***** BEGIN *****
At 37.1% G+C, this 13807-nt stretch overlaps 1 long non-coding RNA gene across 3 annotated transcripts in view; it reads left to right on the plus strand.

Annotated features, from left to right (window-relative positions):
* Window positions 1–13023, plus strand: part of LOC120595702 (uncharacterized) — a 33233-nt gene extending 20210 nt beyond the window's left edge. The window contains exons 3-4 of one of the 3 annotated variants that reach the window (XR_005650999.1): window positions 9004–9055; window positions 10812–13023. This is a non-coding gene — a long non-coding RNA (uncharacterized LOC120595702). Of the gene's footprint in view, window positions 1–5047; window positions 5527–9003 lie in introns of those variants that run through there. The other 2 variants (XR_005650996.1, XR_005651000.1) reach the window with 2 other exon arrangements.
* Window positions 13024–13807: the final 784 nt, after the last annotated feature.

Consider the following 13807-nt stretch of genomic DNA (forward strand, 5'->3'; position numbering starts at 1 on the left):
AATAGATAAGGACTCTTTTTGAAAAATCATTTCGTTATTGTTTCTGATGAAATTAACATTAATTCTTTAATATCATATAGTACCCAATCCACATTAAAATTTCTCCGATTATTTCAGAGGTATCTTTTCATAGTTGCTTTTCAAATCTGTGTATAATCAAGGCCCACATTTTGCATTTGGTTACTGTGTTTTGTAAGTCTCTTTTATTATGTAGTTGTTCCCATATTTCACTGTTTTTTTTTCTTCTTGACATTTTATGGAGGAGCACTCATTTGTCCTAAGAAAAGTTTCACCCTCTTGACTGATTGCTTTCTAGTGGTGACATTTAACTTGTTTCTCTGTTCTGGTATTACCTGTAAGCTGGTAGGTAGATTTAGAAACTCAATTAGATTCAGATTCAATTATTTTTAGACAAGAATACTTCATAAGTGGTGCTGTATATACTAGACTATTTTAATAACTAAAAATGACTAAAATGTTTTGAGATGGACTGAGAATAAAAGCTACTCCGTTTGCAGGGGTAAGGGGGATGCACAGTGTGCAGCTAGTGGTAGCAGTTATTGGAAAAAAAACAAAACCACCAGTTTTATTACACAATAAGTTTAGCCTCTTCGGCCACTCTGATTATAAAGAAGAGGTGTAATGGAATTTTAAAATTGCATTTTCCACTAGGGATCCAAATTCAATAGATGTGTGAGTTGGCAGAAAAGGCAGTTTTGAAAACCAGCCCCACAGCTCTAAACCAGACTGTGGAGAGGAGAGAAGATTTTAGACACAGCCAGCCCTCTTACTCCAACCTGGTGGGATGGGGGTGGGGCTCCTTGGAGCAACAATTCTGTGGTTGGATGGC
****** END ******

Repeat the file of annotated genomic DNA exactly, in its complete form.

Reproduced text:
At 37.1% G+C, this 13807-nt stretch overlaps 1 long non-coding RNA gene across 3 annotated transcripts in view; it reads left to right on the plus strand.

Annotated features, from left to right (window-relative positions):
* Window positions 1–13023, plus strand: part of LOC120595702 (uncharacterized) — a 33233-nt gene extending 20210 nt beyond the window's left edge. The window contains exons 3-4 of one of the 3 annotated variants that reach the window (XR_005650999.1): window positions 9004–9055; window positions 10812–13023. This is a non-coding gene — a long non-coding RNA (uncharacterized LOC120595702). Of the gene's footprint in view, window positions 1–5047; window positions 5527–9003 lie in introns of those variants that run through there. The other 2 variants (XR_005650996.1, XR_005651000.1) reach the window with 2 other exon arrangements.
* Window positions 13024–13807: the final 784 nt, after the last annotated feature.

Consider the following 13807-nt stretch of genomic DNA (forward strand, 5'->3'; position numbering starts at 1 on the left):
AATAGATAAGGACTCTTTTTGAAAAATCATTTCGTTATTGTTTCTGATGAAATTAACATTAATTCTTTAATATCATATAGTACCCAATCCACATTAAAATTTCTCCGATTATTTCAGAGGTATCTTTTCATAGTTGCTTTTCAAATCTGTGTATAATCAAGGCCCACATTTTGCATTTGGTTACTGTGTTTTGTAAGTCTCTTTTATTATGTAGTTGTTCCCATATTTCACTGTTTTTTTTTCTTCTTGACATTTTATGGAGGAGCACTCATTTGTCCTAAGAAAAGTTTCACCCTCTTGACTGATTGCTTTCTAGTGGTGACATTTAACTTGTTTCTCTGTTCTGGTATTACCTGTAAGCTGGTAGGTAGATTTAGAAACTCAATTAGATTCAGATTCAATTATTTTTAGACAAGAATACTTCATAAGTGGTGCTGTATATACTAGACTATTTTAATAACTAAAAATGACTAAAATGTTTTGAGATGGACTGAGAATAAAAGCTACTCCGTTTGCAGGGGTAAGGGGGATGCACAGTGTGCAGCTAGTGGTAGCAGTTATTGGAAAAAAAACAAAACCACCAGTTTTATTACACAATAAGTTTAGCCTCTTCGGCCACTCTGATTATAAAGAAGAGGTGTAATGGAATTTTAAAATTGCATTTTCCACTAGGGATCCAAATTCAATAGATGTGTGAGTTGGCAGAAAAGGCAGTTTTGAAAACCAGCCCCACAGCTCTAAACCAGACTGTGGAGAGGAGAGAAGATTTTAGACACAGCCAGCCCTCTTACTCCAACCTGGTGGGATGGGGGTGGGGCTCCTTGGAGCAACAATTCTGTGGTTGGATGGC